There are theories out there that attempt to locate where the term reggae came from and what it means. The 1967 edition of the Dictionary of Jamaican English lists it as a word that can mean either “ragged clothing” or “a row.” Bob Marley said it was a Spanish term for “the king’s music.” Some reggae historians credit Jamaican producer Clancy Eccles for altering the Jamaican patois word “streggae” (loose woman) into reggae.
But when all is said and done, it doesn’t really matter where the term came from as long as it continues to provoke people to wonder why and how it makes then feel so happy. This weekend’s annual Monterey Bay Reggaefest at the Fairgrounds – featuring more than 20 acts including Maxi Priest, Lloyd Brown and Gyptian – is another excuse to kick back, get a little irie and explore that understanding. Some of the best avenues appear here:
Judy Mowatt (Sunday at 8:40pm) has been a part of the reggae scene since its infancy. But there’s a good chance – even if you’re the most diligent of reggae scholars – that you don’t recognize her name as one of the genre’s early songwriting forces. Mowatt used the pseudonym Jean Watt when she was credited with writing “Hallelujah Time” and “Pass It On” on the Wailers’ 1973 release Burnin’. She also penned “Reincarnated Soul,” under the same name, which appears on Bunny Wailer’s acclaimed solo debut, Blackheart Man.
Bob Marley knew Mowatt’s name and, more importantly, was aware of her talent. In 1974, he brought her on board as one of his backing vocal trio, the I Threes. It was around this time that Mowatt became known as an outspoken voice for black women in Jamaica.
“The black woman has awakened, and it is time for her to take her rightful position to be whoever she want to be,” she told the Toronto Star at the time.
Mowatt’s beliefs helped inspire her 1980 release Her Black Woman, which has become regarded as one of the greatest female-recorded reggae albums of all time. It was also the first reggae LP recorded by a woman who also acted as her own producer. Mowatt figured that it had been happening in American music for several years – so why not in reggae?
She explained for the Houston Chronicle. “In [American music], you had man and woman sharing the stage equally, like the Four Tops and the Supremes,” she said. “That’s what I was always clamoring for.”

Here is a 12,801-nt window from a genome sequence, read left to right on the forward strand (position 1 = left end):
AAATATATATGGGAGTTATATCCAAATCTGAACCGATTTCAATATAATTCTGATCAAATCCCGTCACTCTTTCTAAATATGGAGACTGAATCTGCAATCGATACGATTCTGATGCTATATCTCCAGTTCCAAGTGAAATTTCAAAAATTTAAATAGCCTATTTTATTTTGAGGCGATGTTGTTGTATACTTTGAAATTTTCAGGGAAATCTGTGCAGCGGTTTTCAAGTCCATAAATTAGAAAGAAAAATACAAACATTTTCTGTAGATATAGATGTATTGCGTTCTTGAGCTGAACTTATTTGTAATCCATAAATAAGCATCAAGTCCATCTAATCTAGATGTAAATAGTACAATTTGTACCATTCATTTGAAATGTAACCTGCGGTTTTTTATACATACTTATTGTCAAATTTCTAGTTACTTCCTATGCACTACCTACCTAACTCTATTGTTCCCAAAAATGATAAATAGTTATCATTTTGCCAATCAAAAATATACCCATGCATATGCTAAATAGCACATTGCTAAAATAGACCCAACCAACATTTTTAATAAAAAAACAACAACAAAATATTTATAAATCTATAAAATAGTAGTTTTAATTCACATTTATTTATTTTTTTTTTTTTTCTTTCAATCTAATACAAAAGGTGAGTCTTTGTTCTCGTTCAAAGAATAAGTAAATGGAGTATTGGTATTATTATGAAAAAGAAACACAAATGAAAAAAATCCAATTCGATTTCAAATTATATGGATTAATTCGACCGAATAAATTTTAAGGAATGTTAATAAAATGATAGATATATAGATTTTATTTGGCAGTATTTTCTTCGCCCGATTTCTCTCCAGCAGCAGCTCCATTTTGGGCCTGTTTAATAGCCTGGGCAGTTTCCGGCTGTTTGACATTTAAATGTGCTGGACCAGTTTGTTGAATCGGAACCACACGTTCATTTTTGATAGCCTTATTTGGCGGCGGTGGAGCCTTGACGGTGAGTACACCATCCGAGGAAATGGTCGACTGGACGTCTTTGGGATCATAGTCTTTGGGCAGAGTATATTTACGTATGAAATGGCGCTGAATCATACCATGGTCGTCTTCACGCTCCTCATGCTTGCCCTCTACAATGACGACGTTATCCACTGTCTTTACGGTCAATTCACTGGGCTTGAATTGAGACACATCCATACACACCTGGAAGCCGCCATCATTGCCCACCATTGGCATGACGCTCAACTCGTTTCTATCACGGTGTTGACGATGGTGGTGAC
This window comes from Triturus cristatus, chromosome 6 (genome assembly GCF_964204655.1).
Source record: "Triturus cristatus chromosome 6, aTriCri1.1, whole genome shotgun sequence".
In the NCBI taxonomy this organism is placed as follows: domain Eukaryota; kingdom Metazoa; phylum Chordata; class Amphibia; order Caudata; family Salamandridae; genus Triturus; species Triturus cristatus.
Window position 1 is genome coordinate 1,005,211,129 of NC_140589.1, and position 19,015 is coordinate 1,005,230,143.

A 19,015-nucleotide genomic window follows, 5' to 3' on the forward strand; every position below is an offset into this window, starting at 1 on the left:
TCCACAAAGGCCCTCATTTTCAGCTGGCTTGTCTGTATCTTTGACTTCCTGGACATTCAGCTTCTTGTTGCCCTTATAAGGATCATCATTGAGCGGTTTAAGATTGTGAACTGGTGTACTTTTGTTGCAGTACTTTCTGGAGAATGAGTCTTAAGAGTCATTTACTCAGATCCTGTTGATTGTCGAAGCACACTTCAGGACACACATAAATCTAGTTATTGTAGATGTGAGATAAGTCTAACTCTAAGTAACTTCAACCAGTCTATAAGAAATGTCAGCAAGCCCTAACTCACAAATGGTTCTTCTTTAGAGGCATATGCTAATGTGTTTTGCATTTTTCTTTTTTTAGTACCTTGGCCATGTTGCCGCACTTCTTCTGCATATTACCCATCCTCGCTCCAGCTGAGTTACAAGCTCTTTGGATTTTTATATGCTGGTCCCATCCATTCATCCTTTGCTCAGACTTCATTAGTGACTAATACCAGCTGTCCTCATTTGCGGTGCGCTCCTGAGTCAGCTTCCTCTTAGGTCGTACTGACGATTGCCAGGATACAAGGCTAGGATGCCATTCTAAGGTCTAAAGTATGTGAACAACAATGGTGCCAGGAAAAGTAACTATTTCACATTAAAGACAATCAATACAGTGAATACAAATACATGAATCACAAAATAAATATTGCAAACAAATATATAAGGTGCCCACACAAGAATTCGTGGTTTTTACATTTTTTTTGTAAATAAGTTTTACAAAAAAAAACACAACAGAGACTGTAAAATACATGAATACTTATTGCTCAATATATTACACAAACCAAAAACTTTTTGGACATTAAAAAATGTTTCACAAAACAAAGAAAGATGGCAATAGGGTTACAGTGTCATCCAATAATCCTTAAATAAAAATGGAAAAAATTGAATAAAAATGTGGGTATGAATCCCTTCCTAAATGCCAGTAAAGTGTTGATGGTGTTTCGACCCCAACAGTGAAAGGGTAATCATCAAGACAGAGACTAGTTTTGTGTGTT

Songs like “Slave Queen” and her heartfelt cover of Marley’s “Concrete Jungle” showcase Mowatt’s glass-cutting voice, which has the strength and power to start (or maybe even end) a revolution.
Spawnbreezie (Sunday at 5:30pm) meanwhile – one of the newer faces in the reggae scene – found his love for island beats in his mother’s basement in Independence, Mo., where he still makes his home and cut his solo debut Independence Soldiers back in 2007.
“At first, my mom would always be telling me, ‘Turn it down,’ but now she loves it,” Spawn says.
It hasn’t been easy for Spawn: In the couple years following his debut, he released a follow-up in 2009 and did some extensive touring, but ended up with very little to show for it. Spawn recalls one three-month period of touring when he walked away with just $500.
“I took a break after that to try to figure out how I can capitalize on all this material I had that I wasn’t doing anything with,” he says.
Giving up wasn’t an option.
“Music is more than a profession for me,” Spawn says. “It’s my destiny. I live it and breathe it.”
The hard times led Spawn to make the most important album of his career in 2011, Dear Billy, which he describes as “me doing me… it’s me writing a letter to myself.”
Dear Billy is the opus of Spawn’s career thus far: On it, the plus-sized Samoan reaches deep inside himself, unleashing oceans of sincerity that pour out with every track. On “Don’t Let Go,” Spawn’s vocals rival Babyface, sweet and tender, yet forceful and yearning. In a way, the album’s title track – which begins with somber R&B contemplation before giving way to an explosion of positive island-soaked rhythms – feels like therapy for Spawn, as if he’s reassuring himself that he’s traveling down the right path.
Lately, Spawn has been spending most of his time back on the road and, this time, he’s getting paid what he should while filling venues from Wellington, New Zealand to Hawaii to Queensland, Australia. And with 32,000-plus likes on his Facebook page, where he describes his genre as “Island hip hop,” it’s clear that grooving in his mom’s basement is a cherished thing of the past.
“It’s overwhelming being on stage and hearing the crowd sing everything back word for word,” he says. “I mean, that music started in my mom’s basement and now it’s all over the radio.”
THE MONTEREY BAY REGGAEFEST takes place 3-10pm Friday, July 27, 11am-10pm Saturday, July 28, and 11am-10pm Sunday, July 29, at the Monterey County Fairgrounds, 2004 Fairgrounds Rd., Monterey. $30 Friday (kids $10); $40 Saturday (kids $15); $40 Sunday (kids $15); $110 weekend (kids $35); $249 all access pass; kids 8 and under free. 394-8432. www.mbayreggaefest.net